The public exploded in outrage at the news in April: Federal agencies had lost track of nearly 1,500 migrant children. These were kids who had shown up at the border unaccompanied, most of them from Honduras, El Salvador and Guatemala, and were placed with sponsors.
Members of Congress said the children had been thrown to the wolves; they held rallies. Twitter groaned under the anger of thousands of users who expressed shock that this had happened. Later reporting clarified that the adult sponsors were often relatives (85 percent were placed with parents or close family members) who may have been deliberately not responding to attempts to contact them.
Meanwhile, there are thousands of other children unaccounted for in this country — more than 60,000 foster children have gone missing.
A review of federal records by investigative reporters Eric Rasmussen and Erin Smith revealed in May that child welfare agencies throughout the country have closed the cases of at least 61,000 foster children listed as “missing” since 2000. An additional 53,000 were listed as “runaway.”
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For more than 20 years, I’ve been a foster parent. I’ve loved children through their losses and felt my own heart blossom as they healed. Some have stayed while others have moved on. Just how did 60,000 of these children disappear?
Blame a lack of federal oversight, underfunded agencies straining under almost half a million children, high caseworker turnover — in some jurisdictions, staff turnover is as high as 90 percent a year — and a chilling indifference to their plight.
In Arizona and other states, children who are missing for six months are dropped from the foster care rolls. A “missing” child is not necessarily on the streets; some are safe with a foster family or relative and aren’t being harmed.
But the point is that the state has no idea. In one case in Illinois, workers closed the case of a 9-year-old child who had disappeared. It took investigators a year to locate her, but she was alive. In Florida, a 4-year-old girl was missing for 15 months before anyone from the Department of Children & Families noticed. Her foster parent is in prison in her killing.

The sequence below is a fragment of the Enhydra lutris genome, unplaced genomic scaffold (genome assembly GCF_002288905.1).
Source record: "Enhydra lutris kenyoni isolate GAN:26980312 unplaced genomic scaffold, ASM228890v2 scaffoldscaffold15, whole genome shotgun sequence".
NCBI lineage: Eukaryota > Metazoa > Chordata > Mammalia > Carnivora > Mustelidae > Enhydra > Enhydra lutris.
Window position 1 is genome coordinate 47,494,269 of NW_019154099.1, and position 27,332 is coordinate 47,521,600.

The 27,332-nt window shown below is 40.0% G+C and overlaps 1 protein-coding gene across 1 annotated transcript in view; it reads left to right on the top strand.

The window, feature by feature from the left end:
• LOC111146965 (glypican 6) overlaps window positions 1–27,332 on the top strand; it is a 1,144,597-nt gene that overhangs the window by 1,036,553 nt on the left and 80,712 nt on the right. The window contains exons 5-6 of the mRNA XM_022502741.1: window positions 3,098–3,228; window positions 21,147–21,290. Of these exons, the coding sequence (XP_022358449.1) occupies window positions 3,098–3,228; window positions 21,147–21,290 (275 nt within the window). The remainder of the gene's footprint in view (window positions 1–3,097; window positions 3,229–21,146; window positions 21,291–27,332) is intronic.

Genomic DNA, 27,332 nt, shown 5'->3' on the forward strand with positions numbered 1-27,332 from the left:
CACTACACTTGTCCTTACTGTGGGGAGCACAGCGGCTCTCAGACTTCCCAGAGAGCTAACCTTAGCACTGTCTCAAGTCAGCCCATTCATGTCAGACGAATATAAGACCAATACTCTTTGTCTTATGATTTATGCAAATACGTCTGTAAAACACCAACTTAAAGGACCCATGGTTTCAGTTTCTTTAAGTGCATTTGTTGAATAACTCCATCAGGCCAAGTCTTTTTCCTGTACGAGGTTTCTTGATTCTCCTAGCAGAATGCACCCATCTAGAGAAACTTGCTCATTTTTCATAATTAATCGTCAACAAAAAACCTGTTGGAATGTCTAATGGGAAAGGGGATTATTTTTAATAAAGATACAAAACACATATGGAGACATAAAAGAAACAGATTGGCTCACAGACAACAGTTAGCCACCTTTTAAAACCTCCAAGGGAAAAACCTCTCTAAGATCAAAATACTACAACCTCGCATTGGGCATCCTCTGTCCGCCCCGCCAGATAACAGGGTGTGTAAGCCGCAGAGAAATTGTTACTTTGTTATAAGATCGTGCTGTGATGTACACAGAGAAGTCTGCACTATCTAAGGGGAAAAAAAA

“Most of the children who are being bought and sold for sex in our nation are foster care children,” human rights attorney Malika Saada Saar writes. “Our very broken foster care system has become a supply chain to traffickers.”
In one of many examples, a national FBI raid to recover child sex-trafficking victims found that 60 percent of the children came from foster care. According to Rasmussen and Smith’s reporting, a 15-year-old girl who was missing from foster care in New York turned up at a Boston nonprofit for homeless kids. Workers determined that she had been put in a prostitution ring.
I asked human rights worker Quintan Wikswo why the case of missing immigrant children sparked outrage, but thousands of vanished foster children have not.
“It’s easier for partisan politics to use the immigrant children disappearances as fuel for whatever case they want to make,” Wikswo says. “But it is far more unpopular for folks to look into their own communities, to get involved in their own local judicial and law enforcement elections and ask for documentation that their representatives are prioritizing the foster network.”
Children enter foster care because their parents are experiencing poverty, incarceration, deportation or facing addictions or mental health struggles. They — and their birth families — deserve to know that their time in the system will be safe. And no child should fear that if they go missing, no one will try to find them.
Rene Denfeld is the author of “The Child Finder.”